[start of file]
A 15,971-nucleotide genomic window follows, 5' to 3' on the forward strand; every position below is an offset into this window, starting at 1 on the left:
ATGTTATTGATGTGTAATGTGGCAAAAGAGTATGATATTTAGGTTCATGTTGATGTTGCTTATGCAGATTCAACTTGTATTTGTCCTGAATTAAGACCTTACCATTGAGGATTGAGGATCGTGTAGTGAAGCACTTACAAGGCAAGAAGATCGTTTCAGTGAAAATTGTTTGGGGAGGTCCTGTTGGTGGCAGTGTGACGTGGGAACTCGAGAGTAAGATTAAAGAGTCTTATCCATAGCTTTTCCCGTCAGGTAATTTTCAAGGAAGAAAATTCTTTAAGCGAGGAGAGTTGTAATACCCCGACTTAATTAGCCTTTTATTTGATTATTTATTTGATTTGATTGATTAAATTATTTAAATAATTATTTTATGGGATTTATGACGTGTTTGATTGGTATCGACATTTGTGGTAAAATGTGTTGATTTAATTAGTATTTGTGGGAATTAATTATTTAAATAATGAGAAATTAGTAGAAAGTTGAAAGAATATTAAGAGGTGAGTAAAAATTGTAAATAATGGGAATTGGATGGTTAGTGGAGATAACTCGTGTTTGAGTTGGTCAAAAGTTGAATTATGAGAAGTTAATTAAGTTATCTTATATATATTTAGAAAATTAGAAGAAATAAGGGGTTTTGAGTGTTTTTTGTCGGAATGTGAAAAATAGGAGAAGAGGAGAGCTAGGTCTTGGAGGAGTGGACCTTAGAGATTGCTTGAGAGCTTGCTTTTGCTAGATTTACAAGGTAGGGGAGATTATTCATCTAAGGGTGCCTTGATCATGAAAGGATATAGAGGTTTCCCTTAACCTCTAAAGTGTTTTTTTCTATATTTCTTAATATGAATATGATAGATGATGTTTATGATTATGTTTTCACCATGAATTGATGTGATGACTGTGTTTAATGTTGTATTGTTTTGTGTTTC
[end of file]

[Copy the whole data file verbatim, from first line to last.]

A 15,971-nucleotide genomic window follows, 5' to 3' on the forward strand; every position below is an offset into this window, starting at 1 on the left:
ATGTTATTGATGTGTAATGTGGCAAAAGAGTATGATATTTAGGTTCATGTTGATGTTGCTTATGCAGATTCAACTTGTATTTGTCCTGAATTAAGACCTTACCATTGAGGATTGAGGATCGTGTAGTGAAGCACTTACAAGGCAAGAAGATCGTTTCAGTGAAAATTGTTTGGGGAGGTCCTGTTGGTGGCAGTGTGACGTGGGAACTCGAGAGTAAGATTAAAGAGTCTTATCCATAGCTTTTCCCGTCAGGTAATTTTCAAGGAAGAAAATTCTTTAAGCGAGGAGAGTTGTAATACCCCGACTTAATTAGCCTTTTATTTGATTATTTATTTGATTTGATTGATTAAATTATTTAAATAATTATTTTATGGGATTTATGACGTGTTTGATTGGTATCGACATTTGTGGTAAAATGTGTTGATTTAATTAGTATTTGTGGGAATTAATTATTTAAATAATGAGAAATTAGTAGAAAGTTGAAAGAATATTAAGAGGTGAGTAAAAATTGTAAATAATGGGAATTGGATGGTTAGTGGAGATAACTCGTGTTTGAGTTGGTCAAAAGTTGAATTATGAGAAGTTAATTAAGTTATCTTATATATATTTAGAAAATTAGAAGAAATAAGGGGTTTTGAGTGTTTTTTGTCGGAATGTGAAAAATAGGAGAAGAGGAGAGCTAGGTCTTGGAGGAGTGGACCTTAGAGATTGCTTGAGAGCTTGCTTTTGCTAGATTTACAAGGTAGGGGAGATTATTCATCTAAGGGTGCCTTGATCATGAAAGGATATAGAGGTTTCCCTTAACCTCTAAAGTGTTTTTTTCTATATTTCTTAATATGAATATGATAGATGATGTTTATGATTATGTTTTCACCATGAATTGATGTGATGACTGTGTTTAATGTTGTATTGTTTTGTGTTTC